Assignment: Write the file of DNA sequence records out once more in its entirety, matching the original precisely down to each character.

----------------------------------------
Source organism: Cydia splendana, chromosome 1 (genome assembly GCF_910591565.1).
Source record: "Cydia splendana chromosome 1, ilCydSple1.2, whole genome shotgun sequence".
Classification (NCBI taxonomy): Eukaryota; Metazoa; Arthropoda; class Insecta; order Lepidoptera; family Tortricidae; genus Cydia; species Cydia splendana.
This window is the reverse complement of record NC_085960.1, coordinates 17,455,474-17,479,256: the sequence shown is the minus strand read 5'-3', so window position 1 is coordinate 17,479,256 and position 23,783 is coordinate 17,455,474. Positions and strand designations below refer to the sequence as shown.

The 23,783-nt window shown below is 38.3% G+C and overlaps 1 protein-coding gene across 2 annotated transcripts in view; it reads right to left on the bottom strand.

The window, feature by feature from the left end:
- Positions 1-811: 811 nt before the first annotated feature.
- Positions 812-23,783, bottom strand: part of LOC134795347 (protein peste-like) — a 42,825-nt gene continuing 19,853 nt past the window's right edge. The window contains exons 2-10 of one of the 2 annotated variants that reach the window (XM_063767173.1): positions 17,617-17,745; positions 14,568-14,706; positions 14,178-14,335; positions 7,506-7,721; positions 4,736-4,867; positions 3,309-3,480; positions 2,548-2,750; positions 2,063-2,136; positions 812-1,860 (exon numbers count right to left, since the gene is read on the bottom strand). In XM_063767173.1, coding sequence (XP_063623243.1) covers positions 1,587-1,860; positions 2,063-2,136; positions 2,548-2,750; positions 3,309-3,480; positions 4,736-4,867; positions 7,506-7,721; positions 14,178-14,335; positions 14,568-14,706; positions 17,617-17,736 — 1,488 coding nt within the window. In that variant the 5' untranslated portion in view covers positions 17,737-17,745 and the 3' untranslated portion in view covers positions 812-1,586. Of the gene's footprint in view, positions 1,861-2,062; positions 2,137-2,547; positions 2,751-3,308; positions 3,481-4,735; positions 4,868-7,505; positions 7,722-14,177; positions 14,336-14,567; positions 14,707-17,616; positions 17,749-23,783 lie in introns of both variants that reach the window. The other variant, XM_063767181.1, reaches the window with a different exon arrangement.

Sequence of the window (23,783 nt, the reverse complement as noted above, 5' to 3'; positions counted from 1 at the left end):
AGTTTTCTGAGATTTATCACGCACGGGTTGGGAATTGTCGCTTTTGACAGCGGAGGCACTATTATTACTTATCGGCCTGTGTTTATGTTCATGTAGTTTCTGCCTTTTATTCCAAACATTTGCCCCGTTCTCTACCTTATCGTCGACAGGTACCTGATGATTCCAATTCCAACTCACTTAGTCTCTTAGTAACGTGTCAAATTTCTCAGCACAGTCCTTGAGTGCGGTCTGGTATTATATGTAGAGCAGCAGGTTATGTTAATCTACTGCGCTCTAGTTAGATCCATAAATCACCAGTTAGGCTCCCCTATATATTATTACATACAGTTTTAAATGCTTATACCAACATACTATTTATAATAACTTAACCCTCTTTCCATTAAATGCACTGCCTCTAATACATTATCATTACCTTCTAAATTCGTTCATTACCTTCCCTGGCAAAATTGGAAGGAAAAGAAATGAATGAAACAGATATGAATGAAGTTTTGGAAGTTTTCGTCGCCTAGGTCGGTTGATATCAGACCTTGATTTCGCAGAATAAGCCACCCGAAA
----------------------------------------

Source organism: Cydia splendana, chromosome 1 (genome assembly GCF_910591565.1).
Source record: "Cydia splendana chromosome 1, ilCydSple1.2, whole genome shotgun sequence".
Classification (NCBI taxonomy): Eukaryota; Metazoa; Arthropoda; class Insecta; order Lepidoptera; family Tortricidae; genus Cydia; species Cydia splendana.
This window is the reverse complement of record NC_085960.1, coordinates 17,455,474-17,479,256: the sequence shown is the minus strand read 5'-3', so window position 1 is coordinate 17,479,256 and position 23,783 is coordinate 17,455,474. Positions and strand designations below refer to the sequence as shown.

The 23,783-nt window shown below is 38.3% G+C and overlaps 1 protein-coding gene across 2 annotated transcripts in view; it reads right to left on the bottom strand.

The window, feature by feature from the left end:
- Positions 1-811: 811 nt before the first annotated feature.
- Positions 812-23,783, bottom strand: part of LOC134795347 (protein peste-like) — a 42,825-nt gene continuing 19,853 nt past the window's right edge. The window contains exons 2-10 of one of the 2 annotated variants that reach the window (XM_063767173.1): positions 17,617-17,745; positions 14,568-14,706; positions 14,178-14,335; positions 7,506-7,721; positions 4,736-4,867; positions 3,309-3,480; positions 2,548-2,750; positions 2,063-2,136; positions 812-1,860 (exon numbers count right to left, since the gene is read on the bottom strand). In XM_063767173.1, coding sequence (XP_063623243.1) covers positions 1,587-1,860; positions 2,063-2,136; positions 2,548-2,750; positions 3,309-3,480; positions 4,736-4,867; positions 7,506-7,721; positions 14,178-14,335; positions 14,568-14,706; positions 17,617-17,736 — 1,488 coding nt within the window. In that variant the 5' untranslated portion in view covers positions 17,737-17,745 and the 3' untranslated portion in view covers positions 812-1,586. Of the gene's footprint in view, positions 1,861-2,062; positions 2,137-2,547; positions 2,751-3,308; positions 3,481-4,735; positions 4,868-7,505; positions 7,722-14,177; positions 14,336-14,567; positions 14,707-17,616; positions 17,749-23,783 lie in introns of both variants that reach the window. The other variant, XM_063767181.1, reaches the window with a different exon arrangement.

Sequence of the window (23,783 nt, the reverse complement as noted above, 5' to 3'; positions counted from 1 at the left end):
AGTTTTCTGAGATTTATCACGCACGGGTTGGGAATTGTCGCTTTTGACAGCGGAGGCACTATTATTACTTATCGGCCTGTGTTTATGTTCATGTAGTTTCTGCCTTTTATTCCAAACATTTGCCCCGTTCTCTACCTTATCGTCGACAGGTACCTGATGATTCCAATTCCAACTCACTTAGTCTCTTAGTAACGTGTCAAATTTCTCAGCACAGTCCTTGAGTGCGGTCTGGTATTATATGTAGAGCAGCAGGTTATGTTAATCTACTGCGCTCTAGTTAGATCCATAAATCACCAGTTAGGCTCCCCTATATATTATTACATACAGTTTTAAATGCTTATACCAACATACTATTTATAATAACTTAACCCTCTTTCCATTAAATGCACTGCCTCTAATACATTATCATTACCTTCTAAATTCGTTCATTACCTTCCCTGGCAAAATTGGAAGGAAAAGAAATGAATGAAACAGATATGAATGAAGTTTTGGAAGTTTTCGTCGCCTAGGTCGGTTGATATCAGACCTTGATTTCGCAGAATAAGCCACCCGAAA